Voyager 1 Leaves The Solar System, The First Man-Made Object To Ever Do So

By Josh Lieberman on September 12, 2013 5:28 PM EDT

voyager 1
For the first time in human history, a man-made object has left the solar system. Voyager 1 is still able to communicate with NASA despite its distance. (Photo: Wikimedia Commons)

Voyager 1 has left the solar system, becoming the first man-made object in human history to do so. Voyager 1, which is currently 12 billion miles from the sun, entered interstellar space in August 2012, 36 years after its 1977 launch.

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Whether Voyager 1 had left the solar system has been a debated topic in recent months. Evidence that cosmic rays were hitting Voyager, at the same time as energy particles from inside the heliosphere dropped, pointed to evidence that Voyager had left the solar system. According to a new study in the journal Science, that is in fact the case: Voyager left on August 25, 2012. There have been rumors of this departure occurring before, but now, for the first time, NASA agrees.

"In leaving the heliosphere and setting sail on the cosmic seas between the stars, Voyager has joined other historic journeys of exploration: The first circumnavigation of the Earth, the first steps on the Moon," said Ed Stone, chief scientist on the Voyager mission. "That's the kind of event this is, as we leave behind our solar bubble."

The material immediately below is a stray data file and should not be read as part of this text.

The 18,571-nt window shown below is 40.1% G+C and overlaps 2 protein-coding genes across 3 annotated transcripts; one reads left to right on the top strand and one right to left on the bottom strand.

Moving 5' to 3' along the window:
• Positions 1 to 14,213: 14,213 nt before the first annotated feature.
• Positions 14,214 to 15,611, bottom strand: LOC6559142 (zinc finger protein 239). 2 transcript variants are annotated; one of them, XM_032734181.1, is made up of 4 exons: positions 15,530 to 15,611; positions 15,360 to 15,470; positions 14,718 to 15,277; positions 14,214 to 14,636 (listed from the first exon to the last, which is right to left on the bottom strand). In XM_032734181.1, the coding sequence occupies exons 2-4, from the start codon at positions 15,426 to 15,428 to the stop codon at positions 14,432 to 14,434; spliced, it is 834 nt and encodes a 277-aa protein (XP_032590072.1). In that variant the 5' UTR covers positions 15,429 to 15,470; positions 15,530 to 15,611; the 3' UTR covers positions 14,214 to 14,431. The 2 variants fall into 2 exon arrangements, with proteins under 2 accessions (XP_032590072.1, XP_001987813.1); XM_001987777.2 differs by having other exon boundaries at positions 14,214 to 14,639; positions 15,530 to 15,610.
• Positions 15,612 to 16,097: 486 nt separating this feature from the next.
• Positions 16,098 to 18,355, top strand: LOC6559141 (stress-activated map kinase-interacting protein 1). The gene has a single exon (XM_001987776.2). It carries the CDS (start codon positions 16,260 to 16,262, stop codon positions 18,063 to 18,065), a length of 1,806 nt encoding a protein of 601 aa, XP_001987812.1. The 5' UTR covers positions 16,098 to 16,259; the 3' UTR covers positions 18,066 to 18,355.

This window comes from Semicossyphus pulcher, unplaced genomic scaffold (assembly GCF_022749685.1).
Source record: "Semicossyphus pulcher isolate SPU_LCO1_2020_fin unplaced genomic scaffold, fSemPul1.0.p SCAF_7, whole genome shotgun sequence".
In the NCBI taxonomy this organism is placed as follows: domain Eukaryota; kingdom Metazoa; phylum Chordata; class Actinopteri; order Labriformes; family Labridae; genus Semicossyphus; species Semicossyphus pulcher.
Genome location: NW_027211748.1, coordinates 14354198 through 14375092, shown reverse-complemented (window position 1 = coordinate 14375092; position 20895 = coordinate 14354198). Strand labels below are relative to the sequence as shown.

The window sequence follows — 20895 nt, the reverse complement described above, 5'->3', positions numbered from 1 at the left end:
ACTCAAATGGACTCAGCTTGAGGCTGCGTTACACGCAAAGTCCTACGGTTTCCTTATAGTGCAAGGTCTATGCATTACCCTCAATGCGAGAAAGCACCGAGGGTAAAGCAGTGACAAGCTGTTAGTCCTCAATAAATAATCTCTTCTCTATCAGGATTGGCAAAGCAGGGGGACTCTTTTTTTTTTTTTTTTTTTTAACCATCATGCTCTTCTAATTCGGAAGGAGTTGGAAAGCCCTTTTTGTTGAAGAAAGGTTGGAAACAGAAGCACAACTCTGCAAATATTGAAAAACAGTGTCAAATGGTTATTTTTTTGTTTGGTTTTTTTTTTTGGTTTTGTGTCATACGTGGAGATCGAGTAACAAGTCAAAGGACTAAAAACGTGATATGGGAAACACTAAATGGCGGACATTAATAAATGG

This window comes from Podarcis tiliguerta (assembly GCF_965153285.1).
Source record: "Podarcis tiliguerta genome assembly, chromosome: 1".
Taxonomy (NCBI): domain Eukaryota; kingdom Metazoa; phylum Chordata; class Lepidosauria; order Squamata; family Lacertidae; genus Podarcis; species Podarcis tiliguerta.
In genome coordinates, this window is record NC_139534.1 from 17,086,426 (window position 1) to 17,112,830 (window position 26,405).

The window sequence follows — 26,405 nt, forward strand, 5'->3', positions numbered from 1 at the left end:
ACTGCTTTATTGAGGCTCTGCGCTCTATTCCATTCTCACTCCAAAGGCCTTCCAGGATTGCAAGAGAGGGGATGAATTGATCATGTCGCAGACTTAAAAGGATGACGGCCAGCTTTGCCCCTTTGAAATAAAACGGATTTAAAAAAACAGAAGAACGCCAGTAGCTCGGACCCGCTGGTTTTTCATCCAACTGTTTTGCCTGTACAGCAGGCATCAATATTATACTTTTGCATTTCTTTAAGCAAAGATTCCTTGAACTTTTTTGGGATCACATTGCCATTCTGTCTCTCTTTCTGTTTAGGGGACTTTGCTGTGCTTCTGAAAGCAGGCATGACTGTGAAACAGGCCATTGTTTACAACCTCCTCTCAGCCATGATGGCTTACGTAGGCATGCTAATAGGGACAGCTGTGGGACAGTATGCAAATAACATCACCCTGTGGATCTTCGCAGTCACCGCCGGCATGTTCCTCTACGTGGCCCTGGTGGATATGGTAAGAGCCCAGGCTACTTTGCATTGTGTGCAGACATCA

"The Voyager team needed time to analyze those observations and make sense of them. But we can now answer the question we've all been asking: 'Are we there yet?' Yes, we are."

Despite its unfathomable distance from Earth, Voyager 1 still communicates with NASA. The signals are dim, coming in at 23 watts, or about the power of a light bulb in a refrigerator. Data from Voyager 1 takes 17 hours to reach Earth. The spacecraft has 68 KB of memory onboard (remember, it was launched in 1977).

"Even 35 years on, our rugged Voyager spacecraft are poised to make new discoveries as we eagerly await the signs that we've entered interstellar space," Stone said on the 35th anniversary of the Voyager project. "Voyager results turned Jupiter and Saturn into full, tumultuous worlds, their moons from faint dots into distinctive places, and gave us our first glimpses of Uranus and Neptune up-close. We can't wait for Voyager to turn our models of the space beyond our sun into the first observations from interstellar space."

Voyager 1 carries the Voyager Golden Record, a collection of images and sounds meant to represent Earth's culture to aliens or future humans who may find it. The record, which contains nature sounds and the likes of Mozart and Bach, is of course now the first samples of music to reach beyond the solar system. Celebrate below with one of the Voyager Golden Record tracks, Chuck Berry's "Johnny B. Goode." The aliens who find the Golden Record will definitely dig this.

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